The Select Subcommittee on the Weaponization of the Federal Government — which was created by House Republicans after they took control of the chamber in January — has had their first official meeting, where Republicans laid the groundwork for their investigations.
The closed-door meeting took place on Friday, with all Republican members present except Rep. Greg Steube (R-FL), who was recovering from injuries sustained when he fell off of a ladder at his Florida home.
Congressman Steube was involved in an accident on his property late this afternoon and has sustained several injuries. We will provide additional updates when possible. Please pray for the Congressman and his family.
— Congressman Greg Steube (@RepGregSteube) January 19, 2023
“There’s a lot for us to do. That’s really clear, and that’s just in the course of the discussion we had,” Rep. Dan Bishop (R-NC) said after leaving the meeting.
The subcommittee was created through a resolution passed in January along party lines. In the resolution, the subcommittee was granted sweeping authority to investigate government agencies, including the Department of Justice (DOJ) and the FBI, for violating Americans’ civil liberties.
Speaking to reporters after the initial meeting, Rep. Darrell Issa (R-CA) pointed out that the Weaponization Committee’s mandate was “much broader,” allowing them to investigate more than just the DOJ and FBI.
“Obviously Twitter was weaponized, and that’s not DOJ only,” Issa said.
Weaponization Committee chairman Rep. Jim Jordan (R-OH), who also chairs the House Judiciary Committee, met with Twitter CEO Elon Musk last week.
The Ohio congressman revealed after the meeting that he plans to delve into the “Twitter Files” — internal documents and discussions from the social media company released by Musk. These revelations include evidence of elaborate coordination between the FBI and Twitter, especially in the lead-up to the 2020 election.
3. Twitter’s contact with the FBI was constant and pervasive, as if it were a subsidiary.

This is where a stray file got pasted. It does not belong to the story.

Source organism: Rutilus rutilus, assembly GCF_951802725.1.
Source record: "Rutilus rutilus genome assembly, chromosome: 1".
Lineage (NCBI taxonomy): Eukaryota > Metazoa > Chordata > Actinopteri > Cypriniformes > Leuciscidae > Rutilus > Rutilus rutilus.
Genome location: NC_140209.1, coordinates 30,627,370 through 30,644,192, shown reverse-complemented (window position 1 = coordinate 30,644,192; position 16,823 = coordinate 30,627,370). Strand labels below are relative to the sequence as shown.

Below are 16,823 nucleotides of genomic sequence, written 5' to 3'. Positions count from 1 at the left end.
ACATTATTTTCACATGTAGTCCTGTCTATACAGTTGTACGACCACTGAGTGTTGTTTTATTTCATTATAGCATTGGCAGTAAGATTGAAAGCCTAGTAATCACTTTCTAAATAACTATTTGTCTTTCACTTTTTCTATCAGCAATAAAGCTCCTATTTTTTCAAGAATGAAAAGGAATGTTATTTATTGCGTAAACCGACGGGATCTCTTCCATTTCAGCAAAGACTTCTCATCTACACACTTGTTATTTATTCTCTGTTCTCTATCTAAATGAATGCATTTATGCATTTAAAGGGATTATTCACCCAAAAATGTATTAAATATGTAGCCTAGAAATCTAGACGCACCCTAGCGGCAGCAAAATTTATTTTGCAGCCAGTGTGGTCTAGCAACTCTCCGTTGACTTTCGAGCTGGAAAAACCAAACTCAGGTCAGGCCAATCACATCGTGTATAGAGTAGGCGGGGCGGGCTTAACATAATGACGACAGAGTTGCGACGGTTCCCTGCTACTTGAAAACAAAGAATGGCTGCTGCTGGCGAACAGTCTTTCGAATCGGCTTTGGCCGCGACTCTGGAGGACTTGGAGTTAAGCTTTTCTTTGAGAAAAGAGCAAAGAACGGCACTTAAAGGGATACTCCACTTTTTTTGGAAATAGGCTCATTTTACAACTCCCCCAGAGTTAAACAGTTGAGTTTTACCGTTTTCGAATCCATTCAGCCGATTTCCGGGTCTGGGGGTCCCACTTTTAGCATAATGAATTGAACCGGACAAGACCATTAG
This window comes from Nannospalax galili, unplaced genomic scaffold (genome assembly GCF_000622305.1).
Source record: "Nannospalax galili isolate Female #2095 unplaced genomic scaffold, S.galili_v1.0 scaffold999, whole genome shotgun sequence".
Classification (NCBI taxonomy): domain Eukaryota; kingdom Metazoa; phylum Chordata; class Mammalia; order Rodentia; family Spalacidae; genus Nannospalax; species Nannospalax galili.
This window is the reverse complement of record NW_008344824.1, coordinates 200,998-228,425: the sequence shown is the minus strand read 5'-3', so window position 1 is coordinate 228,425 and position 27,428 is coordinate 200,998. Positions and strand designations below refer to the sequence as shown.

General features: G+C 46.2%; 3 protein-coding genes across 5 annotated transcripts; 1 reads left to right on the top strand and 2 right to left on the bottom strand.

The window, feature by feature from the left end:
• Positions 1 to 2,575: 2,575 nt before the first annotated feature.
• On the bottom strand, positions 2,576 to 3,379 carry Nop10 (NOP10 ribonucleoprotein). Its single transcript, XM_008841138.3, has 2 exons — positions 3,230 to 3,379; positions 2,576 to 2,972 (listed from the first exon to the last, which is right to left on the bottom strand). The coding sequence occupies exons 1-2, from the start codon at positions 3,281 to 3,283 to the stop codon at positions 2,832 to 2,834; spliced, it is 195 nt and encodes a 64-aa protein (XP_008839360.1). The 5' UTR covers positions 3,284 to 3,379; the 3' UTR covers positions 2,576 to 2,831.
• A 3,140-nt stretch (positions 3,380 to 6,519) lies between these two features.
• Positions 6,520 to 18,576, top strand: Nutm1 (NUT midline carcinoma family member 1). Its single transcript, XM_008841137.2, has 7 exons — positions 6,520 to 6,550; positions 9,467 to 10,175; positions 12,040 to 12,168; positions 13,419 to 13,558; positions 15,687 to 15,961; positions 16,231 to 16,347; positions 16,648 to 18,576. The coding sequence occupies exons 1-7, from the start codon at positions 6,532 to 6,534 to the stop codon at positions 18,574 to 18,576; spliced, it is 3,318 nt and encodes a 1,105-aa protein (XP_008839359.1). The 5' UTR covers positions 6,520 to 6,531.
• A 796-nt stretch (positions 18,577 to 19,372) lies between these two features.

— Matt Taibbi (@mtaibbi) December 16, 2022
Jordan has also made it clear that he intends to investigate complaints from numerous whistleblowers that he has vetted over the past year — which include complaints regarding the DOJ’s past demonization of parents for complaining at school board meetings, the agency’s approach to investigations of the January 6 protests and other concerns regarding the DOJ’s bias.
— Rep. Jim Jordan (@Jim_Jordan) January 10, 2023
It is unclear whether Jordan will initiate those investigations through the Weaponization Committee or the Judiciary Committee, though following the meeting on Friday, Issa revealed that the new subcommittee had already scheduled “several” transcribed interviews.
“I would imagine that we will be, like most investigation committees, disproportionately doing transcribed interviews and depositions. … It’s not about showing to the public,” the California Republican said, emphasizing the word “showing.”
“It’s about real investigation, and then making it public,” Issa added.
According to CNN, Jordan informed Republicans during the Weaponization Committee meeting that the subcommittee has planned to adopt a rule used by former House Oversight Committee chair Rep. Elijah Cummings (D-MD) to issue subpoenas without consulting the minority party in advance — which signals that Republicans plan to be aggressive in their interviews and depositions.
The Weaponization Committee will have a total of 21 members, with 12 Republicans that have already been appointed and nine Democrats that will be chosen by Minority Leader Hakeem Jeffries (D-NY) in the coming days.
Despite the fact that they plan to participate in the subcommittee, Democrats had voted unanimously against creating it — with Jeffries smearing the subcommittee as “insurrection protection” and Rep. Jerry Nadler (D-NY) claiming that it will demonize law enforcement and be used to “protect Donald Trump.”